Water is the main constituent of our body, more than 60% of the volume of our body is made up of water! It is an essential nutrient for human life that contributes to virtually all body functions.

Water is the main component of the human body, being the main constituent of cells and tissues. Water has different vital functions, namely, in the physiological processes of digestion, absorption and elimination of non-digestible metabolic waste, it has a direct action on the maintenance of body temperature, it acts as a nutrient transport system, it is also responsible for maintaining the volume vascular and allow blood circulation, among others. In this sense, all systems and organs need adequate hydration to function properly. In the event of severe dehydration, all systems and functions are compromised.

Water has unique properties as a solvent for ionic compounds and solutes such as glucose and amino acids, and it also acts as a carrier and plays an essential role in cellular homeostasis, because it transports nutrients to cells and removes waste from cells. It works as the medium in which all transport systems work allowing exchanges between extracellular fluids, cells, interstitial fluid and capillaries. It also plays an important role in thermoregulation, since the ability of water to vaporize through heat allows the loss of body heat, even when the ambient temperature is higher than the body temperature. In these circumstances, the phenomenon of sweating is observed in which the evaporation of water from the surface of the skin is a very efficient way to lose heat.

Regarding the values ​​of adequate water intake, the European Food Safety Authority (EFSA) stipulated that it should be 2.5 L for men and 2.0 L for women. These recommendations do not refer exclusively to water intake, but also to other drinks and food or culinary preparations, which have water in their composition. However, given the great variability of water content in food, it is easier to present reference values ​​for beverages to the population, so the Institute of Hydration and Health recommends the consumption of 1.9 and 1.5 L for men and women, respectively.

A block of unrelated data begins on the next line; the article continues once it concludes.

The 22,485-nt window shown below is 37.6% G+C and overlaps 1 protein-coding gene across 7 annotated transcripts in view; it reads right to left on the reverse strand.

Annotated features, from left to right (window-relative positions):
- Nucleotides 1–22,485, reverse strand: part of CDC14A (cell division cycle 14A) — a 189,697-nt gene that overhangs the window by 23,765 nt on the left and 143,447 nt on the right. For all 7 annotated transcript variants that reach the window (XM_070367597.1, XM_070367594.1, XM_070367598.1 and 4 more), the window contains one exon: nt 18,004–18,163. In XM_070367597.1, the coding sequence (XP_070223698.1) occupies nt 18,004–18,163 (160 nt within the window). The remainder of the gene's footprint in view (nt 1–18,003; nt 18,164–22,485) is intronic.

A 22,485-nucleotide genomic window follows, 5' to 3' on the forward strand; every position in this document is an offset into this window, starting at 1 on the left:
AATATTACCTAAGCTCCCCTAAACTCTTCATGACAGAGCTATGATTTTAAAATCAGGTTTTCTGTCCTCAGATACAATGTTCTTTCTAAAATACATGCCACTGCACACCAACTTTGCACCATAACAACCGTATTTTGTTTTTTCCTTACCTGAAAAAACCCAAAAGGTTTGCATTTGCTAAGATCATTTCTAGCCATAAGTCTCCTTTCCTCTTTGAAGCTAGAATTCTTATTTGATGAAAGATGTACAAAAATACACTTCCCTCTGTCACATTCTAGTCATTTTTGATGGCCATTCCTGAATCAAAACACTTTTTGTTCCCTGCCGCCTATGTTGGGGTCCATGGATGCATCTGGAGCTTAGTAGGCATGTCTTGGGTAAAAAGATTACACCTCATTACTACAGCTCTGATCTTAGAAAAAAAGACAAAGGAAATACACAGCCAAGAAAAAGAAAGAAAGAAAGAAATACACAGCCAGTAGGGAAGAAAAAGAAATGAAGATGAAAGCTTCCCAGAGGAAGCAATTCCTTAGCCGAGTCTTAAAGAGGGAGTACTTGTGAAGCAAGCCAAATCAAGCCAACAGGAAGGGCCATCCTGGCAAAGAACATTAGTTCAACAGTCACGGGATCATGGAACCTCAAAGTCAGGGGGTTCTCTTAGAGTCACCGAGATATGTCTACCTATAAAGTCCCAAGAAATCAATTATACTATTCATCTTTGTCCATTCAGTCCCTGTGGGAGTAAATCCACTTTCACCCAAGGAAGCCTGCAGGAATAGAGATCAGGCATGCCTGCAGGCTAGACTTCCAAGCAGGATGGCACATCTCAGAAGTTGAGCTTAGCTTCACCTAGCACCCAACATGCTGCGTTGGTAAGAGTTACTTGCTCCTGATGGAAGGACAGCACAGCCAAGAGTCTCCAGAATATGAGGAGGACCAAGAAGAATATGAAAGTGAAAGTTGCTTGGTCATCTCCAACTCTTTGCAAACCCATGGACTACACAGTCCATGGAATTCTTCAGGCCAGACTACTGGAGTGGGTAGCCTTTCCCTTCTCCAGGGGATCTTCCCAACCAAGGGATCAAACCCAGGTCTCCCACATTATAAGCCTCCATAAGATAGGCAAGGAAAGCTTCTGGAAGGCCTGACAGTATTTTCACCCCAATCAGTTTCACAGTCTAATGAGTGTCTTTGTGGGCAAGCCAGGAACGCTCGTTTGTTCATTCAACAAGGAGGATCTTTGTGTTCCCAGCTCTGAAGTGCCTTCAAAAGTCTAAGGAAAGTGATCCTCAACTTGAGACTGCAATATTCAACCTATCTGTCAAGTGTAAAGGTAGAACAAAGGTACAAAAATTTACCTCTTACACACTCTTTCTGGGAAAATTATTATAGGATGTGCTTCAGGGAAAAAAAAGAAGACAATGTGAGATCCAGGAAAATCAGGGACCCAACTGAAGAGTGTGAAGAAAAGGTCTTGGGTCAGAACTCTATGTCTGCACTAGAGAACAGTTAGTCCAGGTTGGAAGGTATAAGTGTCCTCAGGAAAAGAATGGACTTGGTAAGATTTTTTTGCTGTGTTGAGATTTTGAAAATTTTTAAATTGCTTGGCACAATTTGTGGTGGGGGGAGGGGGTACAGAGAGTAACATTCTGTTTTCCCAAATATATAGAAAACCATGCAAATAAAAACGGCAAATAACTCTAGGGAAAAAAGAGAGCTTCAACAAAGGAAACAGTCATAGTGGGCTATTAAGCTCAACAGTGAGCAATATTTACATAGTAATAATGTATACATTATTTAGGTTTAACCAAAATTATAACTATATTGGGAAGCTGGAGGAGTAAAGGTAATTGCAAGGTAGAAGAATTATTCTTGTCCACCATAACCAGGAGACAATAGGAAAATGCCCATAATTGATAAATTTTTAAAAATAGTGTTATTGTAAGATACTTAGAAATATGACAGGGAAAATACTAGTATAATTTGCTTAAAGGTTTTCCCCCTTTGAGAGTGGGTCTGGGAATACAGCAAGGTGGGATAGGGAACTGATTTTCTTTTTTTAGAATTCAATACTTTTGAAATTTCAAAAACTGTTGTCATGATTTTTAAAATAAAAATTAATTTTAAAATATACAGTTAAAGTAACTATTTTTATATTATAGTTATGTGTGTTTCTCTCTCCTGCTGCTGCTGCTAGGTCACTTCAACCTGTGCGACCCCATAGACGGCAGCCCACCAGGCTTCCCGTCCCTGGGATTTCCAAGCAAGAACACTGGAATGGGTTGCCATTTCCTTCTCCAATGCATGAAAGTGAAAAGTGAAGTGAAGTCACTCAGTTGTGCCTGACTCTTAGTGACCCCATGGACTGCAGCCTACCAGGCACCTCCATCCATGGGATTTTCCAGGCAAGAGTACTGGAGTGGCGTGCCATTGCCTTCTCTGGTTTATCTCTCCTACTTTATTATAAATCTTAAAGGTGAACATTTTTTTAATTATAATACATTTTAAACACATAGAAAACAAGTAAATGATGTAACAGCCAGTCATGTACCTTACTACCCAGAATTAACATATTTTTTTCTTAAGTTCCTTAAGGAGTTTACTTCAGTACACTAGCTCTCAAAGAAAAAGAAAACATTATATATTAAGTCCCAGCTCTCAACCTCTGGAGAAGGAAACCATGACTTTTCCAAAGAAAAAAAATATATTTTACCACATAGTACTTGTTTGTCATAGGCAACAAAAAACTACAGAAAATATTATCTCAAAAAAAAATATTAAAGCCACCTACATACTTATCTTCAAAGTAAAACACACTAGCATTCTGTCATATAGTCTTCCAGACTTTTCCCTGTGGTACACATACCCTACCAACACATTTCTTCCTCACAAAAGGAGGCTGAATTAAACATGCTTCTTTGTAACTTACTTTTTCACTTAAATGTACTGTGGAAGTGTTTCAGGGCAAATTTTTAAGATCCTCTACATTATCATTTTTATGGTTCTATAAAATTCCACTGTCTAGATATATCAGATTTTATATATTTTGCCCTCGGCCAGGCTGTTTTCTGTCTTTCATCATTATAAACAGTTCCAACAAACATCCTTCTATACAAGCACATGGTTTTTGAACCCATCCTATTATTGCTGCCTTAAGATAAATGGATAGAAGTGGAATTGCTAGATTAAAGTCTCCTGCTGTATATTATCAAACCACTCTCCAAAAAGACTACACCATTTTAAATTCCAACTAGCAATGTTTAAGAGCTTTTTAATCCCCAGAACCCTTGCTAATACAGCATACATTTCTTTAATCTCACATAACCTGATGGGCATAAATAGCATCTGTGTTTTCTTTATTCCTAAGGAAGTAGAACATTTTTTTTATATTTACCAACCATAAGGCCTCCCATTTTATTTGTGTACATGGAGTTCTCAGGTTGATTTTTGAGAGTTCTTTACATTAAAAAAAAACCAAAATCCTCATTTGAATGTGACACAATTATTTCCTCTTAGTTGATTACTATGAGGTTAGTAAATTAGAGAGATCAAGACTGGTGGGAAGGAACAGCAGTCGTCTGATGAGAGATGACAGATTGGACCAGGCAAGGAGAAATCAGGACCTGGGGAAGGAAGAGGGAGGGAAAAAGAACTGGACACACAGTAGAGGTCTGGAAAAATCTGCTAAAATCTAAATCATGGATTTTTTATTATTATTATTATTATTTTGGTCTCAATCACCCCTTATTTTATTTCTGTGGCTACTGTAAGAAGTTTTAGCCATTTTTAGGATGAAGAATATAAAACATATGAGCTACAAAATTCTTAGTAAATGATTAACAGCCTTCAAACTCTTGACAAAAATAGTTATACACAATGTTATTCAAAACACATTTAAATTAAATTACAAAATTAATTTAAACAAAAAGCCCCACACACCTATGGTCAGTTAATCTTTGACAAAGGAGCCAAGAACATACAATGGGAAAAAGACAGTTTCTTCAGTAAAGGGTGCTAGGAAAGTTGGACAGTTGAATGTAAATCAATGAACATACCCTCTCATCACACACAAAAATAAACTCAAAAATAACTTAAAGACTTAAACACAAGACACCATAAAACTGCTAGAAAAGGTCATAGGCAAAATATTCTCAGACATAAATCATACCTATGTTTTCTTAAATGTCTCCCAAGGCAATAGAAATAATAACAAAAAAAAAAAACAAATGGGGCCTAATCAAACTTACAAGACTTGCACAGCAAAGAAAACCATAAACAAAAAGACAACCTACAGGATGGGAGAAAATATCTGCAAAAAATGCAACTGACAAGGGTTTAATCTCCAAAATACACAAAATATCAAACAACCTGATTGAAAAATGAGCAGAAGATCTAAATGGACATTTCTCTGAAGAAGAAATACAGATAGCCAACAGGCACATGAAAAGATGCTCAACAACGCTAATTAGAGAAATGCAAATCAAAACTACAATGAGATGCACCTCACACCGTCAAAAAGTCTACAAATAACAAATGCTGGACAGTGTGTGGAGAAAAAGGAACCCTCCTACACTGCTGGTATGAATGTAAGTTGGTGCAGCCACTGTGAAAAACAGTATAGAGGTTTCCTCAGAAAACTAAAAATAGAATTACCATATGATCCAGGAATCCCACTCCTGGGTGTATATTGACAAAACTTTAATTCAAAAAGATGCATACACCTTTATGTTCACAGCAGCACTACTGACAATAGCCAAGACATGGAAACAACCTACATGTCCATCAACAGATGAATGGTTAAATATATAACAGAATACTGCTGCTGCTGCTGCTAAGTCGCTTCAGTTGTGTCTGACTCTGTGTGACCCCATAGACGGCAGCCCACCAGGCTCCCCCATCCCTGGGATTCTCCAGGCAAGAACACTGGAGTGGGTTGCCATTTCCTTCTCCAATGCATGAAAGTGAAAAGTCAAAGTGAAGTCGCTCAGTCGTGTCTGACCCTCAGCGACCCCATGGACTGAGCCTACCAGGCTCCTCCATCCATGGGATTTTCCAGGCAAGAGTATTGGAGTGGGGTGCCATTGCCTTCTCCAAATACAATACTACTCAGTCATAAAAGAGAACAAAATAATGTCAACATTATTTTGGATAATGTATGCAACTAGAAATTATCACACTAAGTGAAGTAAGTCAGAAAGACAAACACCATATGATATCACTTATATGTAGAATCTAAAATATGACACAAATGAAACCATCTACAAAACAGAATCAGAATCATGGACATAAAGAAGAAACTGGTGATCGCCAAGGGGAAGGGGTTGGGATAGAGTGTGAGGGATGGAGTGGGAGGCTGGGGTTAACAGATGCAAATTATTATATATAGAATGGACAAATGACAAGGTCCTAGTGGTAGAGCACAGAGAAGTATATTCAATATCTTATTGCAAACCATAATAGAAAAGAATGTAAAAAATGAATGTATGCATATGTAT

Useful tips to increase water consumption:

Always have a bottle of water with you;
Prefer water over sugary or other drinks;
Flavor your water with fruits and aromatic herbs;
Opt for unsweetened teas and infusions;
Choose water-rich foods like fruits, vegetables and cooked vegetables, raw salads and soups.

References:

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Cient C. Hídratação para os portugueses. Conselho Científico do Instituto de Hidratação e Saúde. 2010;

Ritz P, Berrut G. The importance of good hydration for day-to-day health. Nutrition Rev. 2005; 65: S6-S13;

Arnaud M Noakes T Should humans be encouraged to drink water to excess? European Journal of Clinical Nutrition. 2011; 65, 875-876;

 Haussinger D. The role of celular hydration in the regulation of cell function. Biochem Journal. 1996; 313: 687-710.;

 Popkin B. Water, Hydration and Health. Nutr. Rev. 2010; 68(8): 439-458; 13

Szinnai G, Schachinger H, Arnaud MJ, Linder L, Keller U Effect of water deprivation on cognitive-motor performance in healthy men and women. Am J Physiol Regul Integr Comp Physiol 2005;. 289, R275–R280;

Jéquier E, Constant F. Water as an essential nutrient: the physiological basis of hidration. European J Clinical Nutrition 2010; 64, 115-23. 3.

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